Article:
Whether standing in a line that wound its way around a bustling mall on opening day or eagerly eyeing the latest “Star Wars” action figures at the local toy store, if you were a child four decades ago, you were well aware that “Return of the Jedi” held immense significance. And it captured your heart.
When “Jedi” graced the silver screen on May 25, 1983, the box office landscape was devoid of prequels and sequels dominating the charts. There were only a handful of movie franchises in existence. Our primary concern was liberating Han Solo from his carbonite imprisonment, as left unresolved in “The Empire Strikes Back.”
Subsequently, two more “Star Wars” trilogies emerged, alongside numerous blockbuster franchises that emerged over the years. Yet, “Return of the Jedi” has managed to withstand the test of time. Here are five reasons why it remains undeniably cool:
- Luke Skywalker’s Maturation: In George Lucas’ original 1977 “Star Wars,” Luke, played by Mark Hamill, began as a petulant farm boy who eventually piloted an X-wing, harnessed the power of the Force, and annihilated the Death Star. Fortunately, his growth continued in “Empire,” courtesy of Yoda’s training and the revelation that Darth Vader was his father. However, in “Jedi,” Luke had fully embraced his role as a mature Jedi master. He ventured to Jabba the Hutt’s palace to rescue Han (portrayed by Harrison Ford), disclosed his true sibling relationship to Leia (played by Carrie Fisher), and confronted the Emperor in a final climactic battle.
- Anakin Skywalker’s Redemption: Anakin Skywalker, also known as Darth Vader, experienced a transformative journey, transitioning from a heroic Jedi to a malevolent Sith Lord. However, in a surprising twist, he redeemed himself by sacrificing his life to save his son, Luke. In a poignant scene, as Vader lay dying, he beseeched Luke to remove his mask, uttering the unforgettable words with the resonant voice of James Earl Jones: “Just for once, let me look on you with my own eyes.” This heartfelt moment left an indelible mark on audiences.
- Admiral Ackbar and the Memorable Line: In 1983, the sight of a lobster-like character leading the Rebel fleet into battle against the second Death Star was nothing short of thrilling. Admiral Ackbar became an instant favorite, and his line “It’s a trap!”—exclaimed when the heroes realized they had fallen into the Empire’s cunning trap—became an iconic element of the epic “Star Wars” battle scene. In the 2000s, that simple phrase gained a life of its own, transforming into one of the earliest internet memes. It has since been referenced in various forms of media, including shows like “Family Guy” and “The Daily Show,” and continues to be widely shared on social media as a reaction GIF.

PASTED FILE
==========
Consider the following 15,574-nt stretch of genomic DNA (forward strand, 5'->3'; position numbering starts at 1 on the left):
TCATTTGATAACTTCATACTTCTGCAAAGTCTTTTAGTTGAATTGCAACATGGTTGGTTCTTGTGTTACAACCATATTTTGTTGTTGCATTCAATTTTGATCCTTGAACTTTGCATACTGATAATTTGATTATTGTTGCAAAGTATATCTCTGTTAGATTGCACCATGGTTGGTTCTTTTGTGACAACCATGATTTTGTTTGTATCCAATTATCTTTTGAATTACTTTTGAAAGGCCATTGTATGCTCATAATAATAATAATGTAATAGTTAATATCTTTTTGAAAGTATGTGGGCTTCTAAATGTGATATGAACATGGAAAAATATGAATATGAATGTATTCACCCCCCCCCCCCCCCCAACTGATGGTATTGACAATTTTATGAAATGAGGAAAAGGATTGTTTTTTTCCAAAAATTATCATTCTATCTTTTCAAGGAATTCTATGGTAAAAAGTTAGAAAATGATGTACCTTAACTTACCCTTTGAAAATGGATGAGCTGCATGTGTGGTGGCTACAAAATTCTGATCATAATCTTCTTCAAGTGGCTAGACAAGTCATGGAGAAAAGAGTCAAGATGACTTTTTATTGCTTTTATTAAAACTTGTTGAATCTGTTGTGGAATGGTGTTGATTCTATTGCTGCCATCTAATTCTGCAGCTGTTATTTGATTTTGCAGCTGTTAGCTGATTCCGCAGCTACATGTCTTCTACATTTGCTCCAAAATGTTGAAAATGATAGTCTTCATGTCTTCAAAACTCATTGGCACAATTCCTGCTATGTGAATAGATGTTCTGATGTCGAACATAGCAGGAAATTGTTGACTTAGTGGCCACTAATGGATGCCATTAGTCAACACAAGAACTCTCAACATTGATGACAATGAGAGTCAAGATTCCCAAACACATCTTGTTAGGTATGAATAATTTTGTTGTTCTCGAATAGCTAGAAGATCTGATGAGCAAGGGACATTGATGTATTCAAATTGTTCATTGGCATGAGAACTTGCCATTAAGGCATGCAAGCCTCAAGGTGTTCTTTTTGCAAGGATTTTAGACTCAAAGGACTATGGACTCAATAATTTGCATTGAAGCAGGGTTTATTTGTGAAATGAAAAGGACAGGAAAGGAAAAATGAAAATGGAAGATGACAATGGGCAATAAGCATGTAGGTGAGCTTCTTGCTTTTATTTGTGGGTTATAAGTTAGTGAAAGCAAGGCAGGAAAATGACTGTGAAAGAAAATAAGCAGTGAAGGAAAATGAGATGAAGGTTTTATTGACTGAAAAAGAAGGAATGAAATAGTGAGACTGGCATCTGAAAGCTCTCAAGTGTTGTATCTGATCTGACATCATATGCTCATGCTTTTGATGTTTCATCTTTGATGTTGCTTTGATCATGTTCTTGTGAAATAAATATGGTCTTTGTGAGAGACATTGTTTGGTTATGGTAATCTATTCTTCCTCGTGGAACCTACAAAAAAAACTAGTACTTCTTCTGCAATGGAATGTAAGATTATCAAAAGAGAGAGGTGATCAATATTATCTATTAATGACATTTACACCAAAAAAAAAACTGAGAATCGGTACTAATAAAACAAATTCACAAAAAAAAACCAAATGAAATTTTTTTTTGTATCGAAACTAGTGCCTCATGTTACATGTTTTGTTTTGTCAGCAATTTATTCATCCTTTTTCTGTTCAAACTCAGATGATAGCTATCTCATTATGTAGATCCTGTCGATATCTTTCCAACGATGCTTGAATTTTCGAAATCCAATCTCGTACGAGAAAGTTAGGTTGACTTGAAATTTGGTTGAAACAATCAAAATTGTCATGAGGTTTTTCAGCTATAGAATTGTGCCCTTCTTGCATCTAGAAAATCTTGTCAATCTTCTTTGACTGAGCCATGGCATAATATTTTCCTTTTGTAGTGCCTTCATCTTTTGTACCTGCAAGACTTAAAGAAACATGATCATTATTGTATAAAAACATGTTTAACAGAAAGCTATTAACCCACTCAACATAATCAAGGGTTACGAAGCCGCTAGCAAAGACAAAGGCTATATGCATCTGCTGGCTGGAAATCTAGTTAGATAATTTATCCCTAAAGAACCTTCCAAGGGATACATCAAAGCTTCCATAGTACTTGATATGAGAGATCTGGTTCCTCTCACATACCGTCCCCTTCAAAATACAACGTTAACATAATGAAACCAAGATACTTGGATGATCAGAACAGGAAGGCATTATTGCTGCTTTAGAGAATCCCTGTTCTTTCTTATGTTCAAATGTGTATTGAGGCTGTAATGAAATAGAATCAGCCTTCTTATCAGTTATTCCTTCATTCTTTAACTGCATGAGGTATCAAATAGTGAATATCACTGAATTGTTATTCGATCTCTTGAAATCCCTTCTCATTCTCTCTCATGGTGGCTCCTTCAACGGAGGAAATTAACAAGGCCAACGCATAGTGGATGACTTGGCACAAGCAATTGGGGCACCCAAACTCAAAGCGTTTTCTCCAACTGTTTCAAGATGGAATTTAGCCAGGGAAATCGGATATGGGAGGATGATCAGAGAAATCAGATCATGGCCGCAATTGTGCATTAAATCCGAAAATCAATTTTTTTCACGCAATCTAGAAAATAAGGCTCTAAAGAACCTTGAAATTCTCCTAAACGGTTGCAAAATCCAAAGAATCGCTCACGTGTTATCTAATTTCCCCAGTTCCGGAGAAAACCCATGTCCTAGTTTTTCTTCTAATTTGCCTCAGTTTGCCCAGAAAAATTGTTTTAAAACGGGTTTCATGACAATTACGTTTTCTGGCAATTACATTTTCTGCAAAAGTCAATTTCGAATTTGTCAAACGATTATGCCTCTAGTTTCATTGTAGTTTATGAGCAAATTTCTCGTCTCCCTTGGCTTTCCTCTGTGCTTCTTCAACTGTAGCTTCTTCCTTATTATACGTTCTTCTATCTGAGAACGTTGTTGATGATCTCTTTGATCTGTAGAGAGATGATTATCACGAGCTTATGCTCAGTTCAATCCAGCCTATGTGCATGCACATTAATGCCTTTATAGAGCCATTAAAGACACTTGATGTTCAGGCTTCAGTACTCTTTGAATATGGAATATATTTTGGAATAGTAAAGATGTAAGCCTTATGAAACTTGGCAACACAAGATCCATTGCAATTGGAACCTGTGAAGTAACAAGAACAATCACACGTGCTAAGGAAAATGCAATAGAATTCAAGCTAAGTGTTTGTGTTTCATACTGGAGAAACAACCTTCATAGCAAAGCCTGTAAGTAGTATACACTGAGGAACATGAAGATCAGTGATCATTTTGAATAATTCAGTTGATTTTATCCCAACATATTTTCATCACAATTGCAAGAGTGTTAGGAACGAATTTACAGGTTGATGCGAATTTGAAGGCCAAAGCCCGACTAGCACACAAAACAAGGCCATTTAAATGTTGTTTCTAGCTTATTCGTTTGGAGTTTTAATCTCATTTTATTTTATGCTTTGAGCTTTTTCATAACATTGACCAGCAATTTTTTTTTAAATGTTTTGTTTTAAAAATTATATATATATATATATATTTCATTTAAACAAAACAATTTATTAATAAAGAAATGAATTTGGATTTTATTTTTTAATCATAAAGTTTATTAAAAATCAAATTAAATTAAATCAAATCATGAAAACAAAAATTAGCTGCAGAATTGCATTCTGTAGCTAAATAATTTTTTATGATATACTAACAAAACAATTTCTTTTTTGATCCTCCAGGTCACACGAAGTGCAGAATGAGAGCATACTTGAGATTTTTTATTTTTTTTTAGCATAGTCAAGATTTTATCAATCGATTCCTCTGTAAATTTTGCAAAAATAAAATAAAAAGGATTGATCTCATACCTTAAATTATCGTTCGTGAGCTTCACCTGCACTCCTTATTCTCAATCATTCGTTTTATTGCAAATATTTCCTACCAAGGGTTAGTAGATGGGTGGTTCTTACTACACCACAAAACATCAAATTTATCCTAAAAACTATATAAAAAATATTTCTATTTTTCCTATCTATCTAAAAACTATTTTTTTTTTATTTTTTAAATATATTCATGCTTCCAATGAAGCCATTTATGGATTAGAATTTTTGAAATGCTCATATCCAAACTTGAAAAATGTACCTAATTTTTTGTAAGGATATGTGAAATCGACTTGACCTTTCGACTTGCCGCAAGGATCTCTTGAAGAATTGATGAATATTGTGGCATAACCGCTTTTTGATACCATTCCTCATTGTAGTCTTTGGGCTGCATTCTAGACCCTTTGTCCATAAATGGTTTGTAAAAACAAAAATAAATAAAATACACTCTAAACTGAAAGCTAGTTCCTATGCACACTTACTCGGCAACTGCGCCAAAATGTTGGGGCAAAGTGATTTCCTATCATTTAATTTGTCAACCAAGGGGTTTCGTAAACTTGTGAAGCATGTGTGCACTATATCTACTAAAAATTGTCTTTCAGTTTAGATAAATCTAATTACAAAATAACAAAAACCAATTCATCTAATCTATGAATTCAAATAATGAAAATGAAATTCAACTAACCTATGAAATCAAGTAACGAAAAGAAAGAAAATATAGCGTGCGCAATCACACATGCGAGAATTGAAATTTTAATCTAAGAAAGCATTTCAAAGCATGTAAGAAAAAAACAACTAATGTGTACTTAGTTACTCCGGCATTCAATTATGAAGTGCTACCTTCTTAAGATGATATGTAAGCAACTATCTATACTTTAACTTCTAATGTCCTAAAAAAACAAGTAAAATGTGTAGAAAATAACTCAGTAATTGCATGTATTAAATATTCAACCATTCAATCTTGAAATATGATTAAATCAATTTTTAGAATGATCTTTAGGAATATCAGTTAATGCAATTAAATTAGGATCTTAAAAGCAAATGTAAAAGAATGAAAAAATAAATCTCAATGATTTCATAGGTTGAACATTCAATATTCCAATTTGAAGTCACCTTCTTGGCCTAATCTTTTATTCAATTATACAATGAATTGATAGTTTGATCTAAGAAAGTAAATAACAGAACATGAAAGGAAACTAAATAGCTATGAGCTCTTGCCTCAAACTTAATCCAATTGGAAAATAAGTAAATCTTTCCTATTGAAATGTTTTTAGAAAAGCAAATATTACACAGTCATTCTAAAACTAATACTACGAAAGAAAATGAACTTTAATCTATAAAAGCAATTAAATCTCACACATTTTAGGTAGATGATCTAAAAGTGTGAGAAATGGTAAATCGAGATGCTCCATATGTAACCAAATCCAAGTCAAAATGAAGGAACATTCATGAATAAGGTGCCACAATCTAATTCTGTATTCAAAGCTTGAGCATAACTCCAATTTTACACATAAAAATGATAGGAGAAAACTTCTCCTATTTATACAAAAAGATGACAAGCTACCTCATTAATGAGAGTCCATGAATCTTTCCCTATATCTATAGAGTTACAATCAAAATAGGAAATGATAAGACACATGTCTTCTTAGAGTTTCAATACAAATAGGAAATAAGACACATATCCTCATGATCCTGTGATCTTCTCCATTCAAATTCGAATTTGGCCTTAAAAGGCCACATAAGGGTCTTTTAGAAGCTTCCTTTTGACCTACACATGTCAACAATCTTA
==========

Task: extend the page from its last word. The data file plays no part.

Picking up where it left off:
- Leia’s Empowering Transformation: At the start of “Jedi,” Leia infiltrates Jabba’s lair disguised as a bounty hunter, aiming to rescue Han from the vile gangster’s clutches. However, she is eventually exposed, and Jabba subjects her to enslavement, dressing her in a revealing gold metal bikini and subjecting her to his repulsive advances. While Leia triumphs by choking Jabba to his demise using a chain, the choice of her attire has been a subject of controversy over the years, with critics decrying its objectification of women. In recent times, however, there has been a shift in perspective. Female cosplayers have popularly renamed the costume “Huttslayer Leia,” embracing the character’s fierce warrior side.
The infamous Mos Eisley cantina scene in the original “Star Wars” introduced a den of scoundrels, villains, and peculiar alien creatures casually indulging in strong drinks. However, it only provided a glimpse of what awaited in “Return of the Jedi,” where a truly bizarre world of monsters and beings unfurled. From the vibrant Max Rebo Band and the formidable Gamorrean guards to the towering Rancor in Jabba’s palace and the massive presence of the Hutt himself, the film immersed viewers in a menagerie of extraordinary creatures. Moreover, characters like Admiral Ackbar leading the Rebellion and the saggy-jowled Nien Numb co-piloting the Millennium Falcon alongside Lando Calrissian, portrayed by Billy Dee Williams, added to the rich tapestry.
And then there were the Ewoks. Whether adored or detested, these cuddly bears, who possessed a surprisingly formidable fighting force, arguably wielded the most effective prowess in the galaxy. They injected an abundance of over-the-top personality into the narrative and demonstrated their resourcefulness by ingeniously toppling battalions of Stormtroopers using the forest’s natural elements, reminiscent of MacGyver. It’s hard to imagine a “Star Wars” universe without Ewoks—after all, don’t we now have Baby Yoda thanks to them?
Finding a satisfying third installment in film franchises is no easy feat. However, a select few have achieved greatness, such as “Indiana Jones and the Last Crusade” and “The Lord of the Rings: The Return of the King,” which even claimed the prestigious Best Picture Oscar. “Return of the Jedi” resides in an even more esteemed category, as it stands as the finest conclusion to the “Star Wars” saga.
The most recent sequel trilogy stumbled with “The Rise of Skywalker,” failing to deliver on expectations. While “Revenge of the Sith” effectively tied up the loose ends of the prequels, it lacked the sense of finality and carried a somber tone. In contrast, “Jedi” provides a gratifying catharsis. As the galaxy rejoices in the downfall of the Empire, Luke bids his father a fiery farewell and joins his companions in the jubilant Ewok village for an unforgettable celebration. The film culminates in the ethereal presence of Luke’s father, Yoda, and Obi-Wan Kenobi (played by Alec Guinness), evoking awe and nostalgia. Today, watching “Return of the Jedi” remains as awe-inspiring as it was when one first experienced it as a wide-eyed child on opening night in 1983, eagerly planning the next viewing.